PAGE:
Though many government and financial experts have announced that the U.S. economy has almost totally recovered from the recession, nearly half of Americans think the country remains deep in recession, according to a Wall Street Journal poll. Perhaps this is why the rate of bankruptcy filings within the United States has held fairly steady over the last several years. Bankruptcy is considered a last resort for many people and businesses as it offers the elimination of some or all of their debts if the person or organization is willing to subject their assets to liquidation to pay off as much of their debt as possible. Additionally, those who successfully file for bankruptcy will suffer severely damaged credit ratings and other financial fallout for several years afterward. Nonetheless, the lure of eliminating substantial debts can and does lead to mistakes and misuse of bankruptcy laws. Due to the amount of money involved, federal authorities closely scrutinize bankruptcy filings for any red flags or signs of wrongdoing. Given the arduous and draining process that bankruptcy filing presents, and the potential for error that can be construed by authorities as intentional deception, anyone considering a bankruptcy filing should speak with a DC bankruptcy fraud lawyer to ensure that they follow all procedures and do not run afoul of the law.
The ways in which you can find yourself in trouble regarding bankruptcy filings are numerous. In the case of a liquidation bankruptcy, such as Chapter 7 bankruptcy, an individual may not realize that they must disclose all of his or her assets. When confronted with disclosing items and property that have been in their family for years, or that has sentimental as well as monetary value, they may withhold crucial information. A person can easily yet erroneously conceal certain assets or withhold information that affects their bankruptcy filing and their ability to discharge debt. Such a decision, however, could be construed as a criminal act that can be prosecuted in federal court and punishable by many years in prison.
This is why it is in one’s best interest to have the representation of an experienced attorney when dealing with any type of bankruptcy proceedings. If, however, you have already been accused of bankruptcy fraud, a federal DC bankruptcy fraud lawyer can still work with you to craft the best-possible defense.
There are a number of things that federal authorities look for as signs of attempting to conceal, withhold, or falsify information during a bankruptcy. These include, but are not limited to:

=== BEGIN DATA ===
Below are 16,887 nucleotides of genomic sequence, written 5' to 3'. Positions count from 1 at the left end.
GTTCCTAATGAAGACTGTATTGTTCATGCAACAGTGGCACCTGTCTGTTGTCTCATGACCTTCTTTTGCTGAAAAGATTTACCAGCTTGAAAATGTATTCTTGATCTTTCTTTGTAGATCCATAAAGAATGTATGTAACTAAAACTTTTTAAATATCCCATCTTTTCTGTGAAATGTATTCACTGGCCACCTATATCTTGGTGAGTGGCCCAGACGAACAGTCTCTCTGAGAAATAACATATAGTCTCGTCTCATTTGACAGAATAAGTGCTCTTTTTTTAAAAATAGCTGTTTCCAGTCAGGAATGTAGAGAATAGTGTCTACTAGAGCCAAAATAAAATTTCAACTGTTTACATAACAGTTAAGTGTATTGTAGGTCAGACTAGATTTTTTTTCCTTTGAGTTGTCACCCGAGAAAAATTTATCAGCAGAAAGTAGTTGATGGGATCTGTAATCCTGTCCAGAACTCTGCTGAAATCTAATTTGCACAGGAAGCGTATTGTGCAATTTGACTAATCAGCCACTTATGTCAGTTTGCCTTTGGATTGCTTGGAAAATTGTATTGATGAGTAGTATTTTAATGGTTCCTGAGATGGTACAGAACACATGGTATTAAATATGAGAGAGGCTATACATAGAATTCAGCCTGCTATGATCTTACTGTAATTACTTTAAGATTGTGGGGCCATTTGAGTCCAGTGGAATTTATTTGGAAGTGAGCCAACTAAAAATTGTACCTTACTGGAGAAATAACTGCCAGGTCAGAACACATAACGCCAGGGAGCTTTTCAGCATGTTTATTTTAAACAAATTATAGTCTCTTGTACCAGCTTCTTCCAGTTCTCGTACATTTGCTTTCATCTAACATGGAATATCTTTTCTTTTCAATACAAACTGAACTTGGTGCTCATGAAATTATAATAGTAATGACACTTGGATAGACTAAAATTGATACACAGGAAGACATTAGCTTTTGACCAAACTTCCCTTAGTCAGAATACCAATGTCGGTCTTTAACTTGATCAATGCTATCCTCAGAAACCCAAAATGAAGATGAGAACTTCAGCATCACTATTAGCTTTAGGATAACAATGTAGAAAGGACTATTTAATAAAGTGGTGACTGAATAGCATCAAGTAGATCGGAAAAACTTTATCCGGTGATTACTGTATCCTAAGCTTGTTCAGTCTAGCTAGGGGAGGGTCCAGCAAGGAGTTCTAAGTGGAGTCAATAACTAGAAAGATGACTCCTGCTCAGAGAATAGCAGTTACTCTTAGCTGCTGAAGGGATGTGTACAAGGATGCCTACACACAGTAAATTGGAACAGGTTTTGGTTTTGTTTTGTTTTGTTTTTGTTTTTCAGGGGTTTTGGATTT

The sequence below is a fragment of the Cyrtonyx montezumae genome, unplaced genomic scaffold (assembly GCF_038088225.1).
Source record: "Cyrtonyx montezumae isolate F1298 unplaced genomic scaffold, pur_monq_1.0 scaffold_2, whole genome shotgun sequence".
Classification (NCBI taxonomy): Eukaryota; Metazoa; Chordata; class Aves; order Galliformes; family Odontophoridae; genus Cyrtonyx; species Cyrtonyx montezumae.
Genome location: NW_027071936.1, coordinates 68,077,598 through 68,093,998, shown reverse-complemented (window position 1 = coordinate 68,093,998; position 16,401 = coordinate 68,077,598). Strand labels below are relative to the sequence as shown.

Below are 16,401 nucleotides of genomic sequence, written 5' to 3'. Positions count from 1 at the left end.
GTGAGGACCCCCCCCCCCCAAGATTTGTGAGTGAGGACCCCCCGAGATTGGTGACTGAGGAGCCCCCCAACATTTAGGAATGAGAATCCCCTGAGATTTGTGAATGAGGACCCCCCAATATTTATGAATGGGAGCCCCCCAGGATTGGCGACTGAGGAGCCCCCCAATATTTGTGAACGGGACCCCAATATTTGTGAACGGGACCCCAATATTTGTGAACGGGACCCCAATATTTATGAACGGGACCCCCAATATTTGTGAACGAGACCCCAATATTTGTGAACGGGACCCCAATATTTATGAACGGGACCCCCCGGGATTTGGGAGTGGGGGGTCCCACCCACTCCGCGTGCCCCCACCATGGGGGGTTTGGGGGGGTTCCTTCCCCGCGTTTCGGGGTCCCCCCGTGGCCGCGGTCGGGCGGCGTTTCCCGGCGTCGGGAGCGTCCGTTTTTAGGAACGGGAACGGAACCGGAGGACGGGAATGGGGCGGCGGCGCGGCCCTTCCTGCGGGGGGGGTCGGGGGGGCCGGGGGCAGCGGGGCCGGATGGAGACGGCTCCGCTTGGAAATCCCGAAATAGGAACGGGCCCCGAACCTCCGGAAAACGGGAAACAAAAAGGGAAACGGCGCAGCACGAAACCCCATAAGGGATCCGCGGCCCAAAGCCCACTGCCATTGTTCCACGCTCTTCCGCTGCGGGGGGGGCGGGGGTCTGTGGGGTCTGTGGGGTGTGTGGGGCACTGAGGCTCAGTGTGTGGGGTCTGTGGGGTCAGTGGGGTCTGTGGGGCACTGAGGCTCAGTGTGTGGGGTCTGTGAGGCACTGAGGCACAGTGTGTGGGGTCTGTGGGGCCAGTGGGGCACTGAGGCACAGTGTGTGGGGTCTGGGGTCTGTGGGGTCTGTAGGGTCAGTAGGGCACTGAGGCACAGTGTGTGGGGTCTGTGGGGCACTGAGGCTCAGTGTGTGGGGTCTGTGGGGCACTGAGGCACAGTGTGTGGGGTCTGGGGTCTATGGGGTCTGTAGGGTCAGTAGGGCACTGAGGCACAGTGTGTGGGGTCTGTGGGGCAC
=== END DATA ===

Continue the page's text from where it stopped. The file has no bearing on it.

By far the most common type of bankruptcy fraud involves the concealing of assets. If a lender does not know about hidden property or assets, the institution cannot liquidate or repossess those assets in order to pay the debt. Therefore, any suspicion that assets have been concealed will trigger a stringent review of the filing by authorities for possible fraud charges.
Bankruptcy is defined by federal law in Title 11 of the U.S. Code. Chapter 7 focuses on the liquidation of assets to payoff debts. Chapters 11 and 13 pertain to the reorganization of a business’ (Chapter 11) or a person’s assets (Chapter 13).
Bankruptcy is intended to provide some relief from crushing debt, but it is not designed to be punitive to the lender nor does it allow for the debtor to escape their debts without addressing at least some of his or her financial responsibilities. Because of this, the laws are carefully drafted and clear in outlining the rights, responsibilities, and rules of bankruptcy. Falsifying information, making false statements, and concealing or withholding assets are all aspects of bankruptcy fraud, which is a federal crime.
Title 18 of U.S. Code Section 152 sets the penalties for those who are convicted of concealing, or hiding, one’s assets, bribery, or making false claims. All of these acts are deemed felony offenses that may result in a maximum penalty of five years in prison, per offense. Those convicted also face up to $250,000 in fines. Section 157 further delves into the issue of bankruptcy fraud regarding false promises and/or claims and fraudulent representations. Similar penalties for those convicted may apply.
The nation’s capital is not immune to economic difficulty and financial strife. When an individual, small business, or corporation is on the brink of collapse under overwhelming debt, bankruptcy can provide a way to get back on track. However, misrepresenting oneself and one’s assets will not make the financial situation better; rather, it will only complicate matters by adding considerable legal difficulties to one’s financial woes.
Quickly finding qualified legal defense representation is critical for those accused of committing federal bankruptcy fraud. A DC bankruptcy fraud lawyer can provide legal counsel and a vigorous defense against federal criminal charges. Whether you are charged with fraud as the result of an honest mistake or following a desperate attempt to salvage your assets, you have many legal options to explore. Call today to schedule a no-cost consultation.
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